I also found this fab BBQ serving plate at the Gaston County ReStore:
Don’t forget beer mugs, pilsner glasses and vintage barware- especially if you are grilling out in your own backyard- don’t forget the checkerboard tablecloth!
Headed to the park for a Memorial Day picnic? Grab the checkerboard tablecloth and pack a picnic midcentury style with a great vintage basket and melamine (plastic) dishes:
And if you really want to amp up the midcentury fun factor…try one of these *yummy* midcentury recipes taken from a June 1957 Better Homes and Gardens Issue:
Nothing says BBQ like soup in a mug!
Cling Peaches with catsup…YUM!
(I sure would have loved to have been a fly on the wall when these recipes were pitched as something great for a hot summer day.)
You can find these fun picnic and BBQ items year round at the ReStores- don’t forget to look for them and save them for the perfect BBQing opportunity and have a retro-tastic Memorial Day!
(Originally written in September 2015 and posted on the Metrolina Restore Blog…)
Vintage items from the midcentury comfort me. I have always appreciated their clean simplistic lines and kitschy fun, but it is not lost on me that many of my collections started happening in full force when my Dad was diagnosed with cancer several years ago.
My father was born in 1938 and was a man of the midcentury. I grew up with rides in his prized 1956 Chevy, the 1st car he ever owned. My mom still has it. My parents kept everything so even in the 1980’s we lived in a house with my grandma’s 1950’s toaster. Why buy a new one if the old one still worked? I still have that toaster; it’s a chrome thing of beauty. It still works, of course, 60 plus years later.
Collection of 1956 plates and chrome items including my Grandma’s General Electric Toaster
My Dad always thought my obsession with vintage items was…interesting. He appreciated that I liked things from his generation but still didn’t quite understand why I wouldn’t just prefer to have everything new.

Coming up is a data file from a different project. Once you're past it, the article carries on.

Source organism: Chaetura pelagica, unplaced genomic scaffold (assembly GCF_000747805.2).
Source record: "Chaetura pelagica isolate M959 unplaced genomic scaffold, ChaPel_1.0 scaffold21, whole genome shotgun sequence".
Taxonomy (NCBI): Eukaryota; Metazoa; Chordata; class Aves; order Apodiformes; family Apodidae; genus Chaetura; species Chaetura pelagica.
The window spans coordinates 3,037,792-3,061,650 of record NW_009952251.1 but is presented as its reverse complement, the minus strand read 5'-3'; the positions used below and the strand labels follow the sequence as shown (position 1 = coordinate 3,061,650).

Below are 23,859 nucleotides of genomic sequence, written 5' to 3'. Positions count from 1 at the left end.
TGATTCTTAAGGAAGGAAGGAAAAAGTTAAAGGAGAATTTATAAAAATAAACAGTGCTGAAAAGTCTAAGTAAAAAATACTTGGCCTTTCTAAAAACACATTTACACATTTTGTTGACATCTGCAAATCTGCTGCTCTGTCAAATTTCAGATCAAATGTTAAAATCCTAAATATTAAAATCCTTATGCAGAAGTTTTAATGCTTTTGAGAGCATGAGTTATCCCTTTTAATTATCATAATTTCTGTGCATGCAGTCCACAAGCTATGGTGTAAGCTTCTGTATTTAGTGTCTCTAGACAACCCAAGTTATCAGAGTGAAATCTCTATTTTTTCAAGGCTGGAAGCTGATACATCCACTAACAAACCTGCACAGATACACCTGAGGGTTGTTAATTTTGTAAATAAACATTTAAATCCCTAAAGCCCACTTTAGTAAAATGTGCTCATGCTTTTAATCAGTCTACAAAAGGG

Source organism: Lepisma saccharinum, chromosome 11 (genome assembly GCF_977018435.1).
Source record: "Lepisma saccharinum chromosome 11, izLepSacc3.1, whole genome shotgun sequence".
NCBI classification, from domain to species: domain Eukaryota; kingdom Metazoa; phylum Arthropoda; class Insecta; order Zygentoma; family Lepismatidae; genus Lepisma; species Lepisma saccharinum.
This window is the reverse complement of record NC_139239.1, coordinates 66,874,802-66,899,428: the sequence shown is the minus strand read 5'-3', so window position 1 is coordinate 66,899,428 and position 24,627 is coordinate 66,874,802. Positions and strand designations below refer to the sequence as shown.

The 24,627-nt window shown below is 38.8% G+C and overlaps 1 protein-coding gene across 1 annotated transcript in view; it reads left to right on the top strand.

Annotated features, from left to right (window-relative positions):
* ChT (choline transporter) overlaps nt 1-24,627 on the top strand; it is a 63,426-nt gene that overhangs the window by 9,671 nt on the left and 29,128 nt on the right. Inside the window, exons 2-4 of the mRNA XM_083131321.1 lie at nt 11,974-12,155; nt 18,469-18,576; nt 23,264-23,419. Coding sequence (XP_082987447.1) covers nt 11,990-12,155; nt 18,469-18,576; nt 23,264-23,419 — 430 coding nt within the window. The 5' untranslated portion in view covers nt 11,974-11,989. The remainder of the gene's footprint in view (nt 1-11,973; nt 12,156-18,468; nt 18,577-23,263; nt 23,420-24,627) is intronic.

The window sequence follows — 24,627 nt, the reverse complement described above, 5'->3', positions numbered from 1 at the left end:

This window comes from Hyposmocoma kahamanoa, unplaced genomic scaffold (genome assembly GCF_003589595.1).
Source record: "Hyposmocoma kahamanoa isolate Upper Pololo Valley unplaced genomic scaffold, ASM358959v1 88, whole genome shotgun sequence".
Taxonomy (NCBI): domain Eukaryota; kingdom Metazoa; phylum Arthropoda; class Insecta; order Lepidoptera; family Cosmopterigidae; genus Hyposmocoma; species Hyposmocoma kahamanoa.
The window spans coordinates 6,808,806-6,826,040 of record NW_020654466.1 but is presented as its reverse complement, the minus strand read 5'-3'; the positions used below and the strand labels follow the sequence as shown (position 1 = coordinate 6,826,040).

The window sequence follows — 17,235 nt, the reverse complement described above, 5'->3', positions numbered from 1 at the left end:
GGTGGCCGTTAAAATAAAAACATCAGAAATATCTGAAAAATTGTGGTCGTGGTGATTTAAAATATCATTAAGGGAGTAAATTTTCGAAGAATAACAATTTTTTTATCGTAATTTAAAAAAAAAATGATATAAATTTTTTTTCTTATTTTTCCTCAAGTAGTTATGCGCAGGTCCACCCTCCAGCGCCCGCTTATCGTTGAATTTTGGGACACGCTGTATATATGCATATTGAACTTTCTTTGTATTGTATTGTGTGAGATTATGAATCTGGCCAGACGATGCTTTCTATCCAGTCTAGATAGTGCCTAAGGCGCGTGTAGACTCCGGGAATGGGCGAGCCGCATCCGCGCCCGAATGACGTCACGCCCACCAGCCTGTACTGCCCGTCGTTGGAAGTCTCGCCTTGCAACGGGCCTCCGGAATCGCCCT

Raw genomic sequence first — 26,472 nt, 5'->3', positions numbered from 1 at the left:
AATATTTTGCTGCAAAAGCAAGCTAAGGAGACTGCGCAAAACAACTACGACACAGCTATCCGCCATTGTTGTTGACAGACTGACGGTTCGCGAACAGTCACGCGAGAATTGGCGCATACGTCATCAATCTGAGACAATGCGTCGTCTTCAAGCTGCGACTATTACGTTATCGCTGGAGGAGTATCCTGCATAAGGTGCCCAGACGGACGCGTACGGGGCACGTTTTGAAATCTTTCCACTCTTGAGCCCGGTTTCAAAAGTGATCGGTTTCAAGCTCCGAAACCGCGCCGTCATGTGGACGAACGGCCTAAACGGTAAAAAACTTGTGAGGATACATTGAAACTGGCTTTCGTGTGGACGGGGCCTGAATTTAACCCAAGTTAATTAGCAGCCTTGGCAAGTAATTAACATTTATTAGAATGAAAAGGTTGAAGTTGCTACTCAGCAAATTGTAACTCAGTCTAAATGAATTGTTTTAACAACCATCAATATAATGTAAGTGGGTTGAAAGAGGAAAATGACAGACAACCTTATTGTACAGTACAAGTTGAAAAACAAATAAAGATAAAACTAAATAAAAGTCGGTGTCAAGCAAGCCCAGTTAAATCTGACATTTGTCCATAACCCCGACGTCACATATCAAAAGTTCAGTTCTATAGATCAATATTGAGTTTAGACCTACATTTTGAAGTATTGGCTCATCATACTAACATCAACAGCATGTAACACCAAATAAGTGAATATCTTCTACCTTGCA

This room contains a mod wall clock, chair and carpet remnant from the ReStore and the coffee and end tables from my parent’s first apartment in 1964.
For me it was easy. It just made me feel like I understood him a little better. Thinking and learning about the items of the time in which he grew up helped me imagine more vividly the life he had: that one where he had to work very hard for everything he owned and so that’s why he kept it, or fixed it when it was broken. It was what you did back when the world wasn’t so disposable.
Working chrome beehive blenders from 1940-1960, dotted midcentury bowls from Federal, Hazel Atlas and Fire King.
Home décor and fashion items from the 1950’s and 1960’s
When my father was in the throes of his battle with cancer, getting lost in a resale store for a bit and marveling at the finds helped take me away from the reality of what my family was facing; it became my favorite brief escape. Now that some time has passed I realize that specifically seeking items that carried with them all of the optimism and hope of the midcentury probably subconsciously reminded me that things do progress and get better.
Couches were found for $50 at the Restore; chair was found on the side of the road. All have been reupholstered.
The bright color scheme in midcentury décor makes me happy!
My Dad has been gone a year and the midcentury items that I’ve collected continue to comfort me- especially my collection of items from 1956, one that started long ago with those rides in my Dad’s Chevy. To this day if I see a mark on an item from 1956, my heart skips a nostalgic beat and I innately want to add it to my collection.